Let’s take a look at the actual longer snippet of code. It’s amended with loads of comments to make the comments right next to the code that they discuss. The fields not needed for the reasoning are removed.

// As a non-ref struct is needed to specify the type 
// of the generic Reader<TInput>. This is used for Span<byte>.
public readonly struct SpanReaderInput { }

public ref struct Reader<TInput>
  // Three checks that are for JIT only.
  // For Span and ReadOnlySequence they will be optimized away.
  readonly static bool IsSpanInput = 
    typeof(TInput) == typeof(SpanReaderInput);
  readonly static bool IsReadOnlySequenceInput = 
    typeof(TInput) == typeof(ReadOnlySequence<byte>);
  readonly static bool IsReaderInput = 

  // The current span to read from
  private ReadOnlySpan<byte> _currentSpan;
  private SequencePosition _nextSequencePosition;
   private TInput _input;
  // force aggressive inlining
  internal Reader(TInput input, SerializerSession session, long globalOffset)
    // The condition will be optimized away for ReadOnlySequence<byte>.
    // Only the path below will be in ctor while other branches will be optimized away.
    if (IsReadOnlySequenceInput)
      // The Unsafe.As is used to cast between ref TInput and ref ReadOnlySequence<byte>.
      // In this case we know that it's true, due to the check above, so it's safe do it.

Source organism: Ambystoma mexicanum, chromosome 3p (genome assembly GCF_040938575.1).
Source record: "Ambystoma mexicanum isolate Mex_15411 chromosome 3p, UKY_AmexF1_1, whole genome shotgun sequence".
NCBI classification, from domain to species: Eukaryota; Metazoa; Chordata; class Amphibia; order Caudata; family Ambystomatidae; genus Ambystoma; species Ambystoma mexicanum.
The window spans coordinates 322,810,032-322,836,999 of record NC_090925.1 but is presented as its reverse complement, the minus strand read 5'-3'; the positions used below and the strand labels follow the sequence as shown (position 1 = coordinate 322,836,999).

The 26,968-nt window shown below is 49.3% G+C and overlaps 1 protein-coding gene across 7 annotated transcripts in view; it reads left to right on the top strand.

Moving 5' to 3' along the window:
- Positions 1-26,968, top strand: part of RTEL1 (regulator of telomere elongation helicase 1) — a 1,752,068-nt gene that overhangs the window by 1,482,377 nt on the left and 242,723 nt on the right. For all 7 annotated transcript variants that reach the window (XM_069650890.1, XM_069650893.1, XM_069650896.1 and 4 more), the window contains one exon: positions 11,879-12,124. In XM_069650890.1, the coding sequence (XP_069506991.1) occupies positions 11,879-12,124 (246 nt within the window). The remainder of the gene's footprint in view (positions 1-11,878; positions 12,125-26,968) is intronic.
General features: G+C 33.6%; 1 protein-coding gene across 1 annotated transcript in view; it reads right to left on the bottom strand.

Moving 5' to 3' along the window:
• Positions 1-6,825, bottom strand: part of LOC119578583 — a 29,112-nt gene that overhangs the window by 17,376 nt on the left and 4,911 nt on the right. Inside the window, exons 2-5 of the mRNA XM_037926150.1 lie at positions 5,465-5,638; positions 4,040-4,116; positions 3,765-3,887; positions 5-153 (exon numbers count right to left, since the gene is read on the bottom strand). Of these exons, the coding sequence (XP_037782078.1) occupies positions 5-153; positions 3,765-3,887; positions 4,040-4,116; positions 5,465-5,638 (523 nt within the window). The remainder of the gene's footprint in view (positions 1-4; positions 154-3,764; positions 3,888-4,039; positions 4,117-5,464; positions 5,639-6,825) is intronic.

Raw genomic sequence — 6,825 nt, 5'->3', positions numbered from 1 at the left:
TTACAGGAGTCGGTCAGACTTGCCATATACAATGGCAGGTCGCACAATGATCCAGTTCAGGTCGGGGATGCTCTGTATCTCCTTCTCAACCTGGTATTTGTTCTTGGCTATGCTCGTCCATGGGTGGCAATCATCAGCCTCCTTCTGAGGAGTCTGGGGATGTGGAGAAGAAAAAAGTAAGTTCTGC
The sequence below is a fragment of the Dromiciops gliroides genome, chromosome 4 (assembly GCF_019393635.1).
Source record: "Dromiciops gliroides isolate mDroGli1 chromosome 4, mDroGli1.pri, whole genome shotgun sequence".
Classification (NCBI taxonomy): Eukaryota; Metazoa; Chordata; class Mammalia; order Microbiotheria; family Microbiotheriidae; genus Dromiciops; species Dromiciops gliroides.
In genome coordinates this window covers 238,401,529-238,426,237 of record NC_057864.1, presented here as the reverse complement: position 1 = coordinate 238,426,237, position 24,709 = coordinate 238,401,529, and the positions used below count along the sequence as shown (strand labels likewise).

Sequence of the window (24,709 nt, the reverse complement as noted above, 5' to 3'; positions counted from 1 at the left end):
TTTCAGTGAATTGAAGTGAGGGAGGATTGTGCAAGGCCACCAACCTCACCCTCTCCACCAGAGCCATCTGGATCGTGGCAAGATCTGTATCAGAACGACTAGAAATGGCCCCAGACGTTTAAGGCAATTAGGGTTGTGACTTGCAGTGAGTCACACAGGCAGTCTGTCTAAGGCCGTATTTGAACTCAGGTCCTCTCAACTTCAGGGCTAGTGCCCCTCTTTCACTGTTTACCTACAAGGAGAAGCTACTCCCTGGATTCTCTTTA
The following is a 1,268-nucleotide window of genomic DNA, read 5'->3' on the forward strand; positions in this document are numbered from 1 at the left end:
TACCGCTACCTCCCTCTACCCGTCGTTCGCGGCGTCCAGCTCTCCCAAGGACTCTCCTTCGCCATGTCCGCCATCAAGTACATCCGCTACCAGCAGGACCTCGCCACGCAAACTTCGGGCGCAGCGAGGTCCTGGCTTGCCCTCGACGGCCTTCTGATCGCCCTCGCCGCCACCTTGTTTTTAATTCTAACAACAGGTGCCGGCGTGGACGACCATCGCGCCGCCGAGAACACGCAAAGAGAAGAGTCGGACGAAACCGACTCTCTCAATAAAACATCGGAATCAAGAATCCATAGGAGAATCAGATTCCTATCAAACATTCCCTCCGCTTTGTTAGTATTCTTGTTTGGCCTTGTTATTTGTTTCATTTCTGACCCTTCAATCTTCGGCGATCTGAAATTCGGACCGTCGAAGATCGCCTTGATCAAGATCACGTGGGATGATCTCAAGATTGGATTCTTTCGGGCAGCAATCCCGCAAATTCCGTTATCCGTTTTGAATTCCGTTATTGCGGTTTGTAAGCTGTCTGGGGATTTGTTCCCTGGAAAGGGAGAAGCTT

ref var sequence = ref Unsafe.As<TInput, ReadOnlySequence<byte>>(ref input);

      _input = input;

      // Sequences may contain multiple chunks, position allows to walk through them.
      _nextSequencePosition = sequence.Start;

      // Get the current Span and assign it.
      _currentSpan = sequence.First.Span;
    else if (IsReaderInput)
      // Derived from ReaderInput.
      throw new NotSupportedException();
    Session = session;

  internal Reader(ReadOnlySpan<byte> input, SerializerSession session, long globalOffset)
    // The condition will be optimized away for ReadOnlySpan<byte>.
    // Only the path below will be in ctor while the rest will be optimized away.
    if (IsSpanInput)
      // No need to remember the input, it's just an empty unneeded struct.
      _input = default;
      _nextSequencePosition = default;

      // The span itself is assigned to the current span.
      _currentSpan = input; 
        throw new NotSupportedException();
    Session = session;

How to read the Reader then

As you see above, Reader is defined as a ref struct. It uses an interesting way of leveraging generic argument types to differentiate between different kinds of inputs. It allows to use a shared implementation of one reader. The last but not least, the fact that only one path will be executed for each Reader<TInput> makes it even more performant. I strongly encourage you to take a look on your own, how other methods use conditions based on the input type and do remember that a generic closed with a struct type, is JITted separately.


Microsoft Orleans consists of many interesting parts to deliver an environment and a framework to build distributed apps on top of it. I hope you’ll find more pearls like this one above in its source code.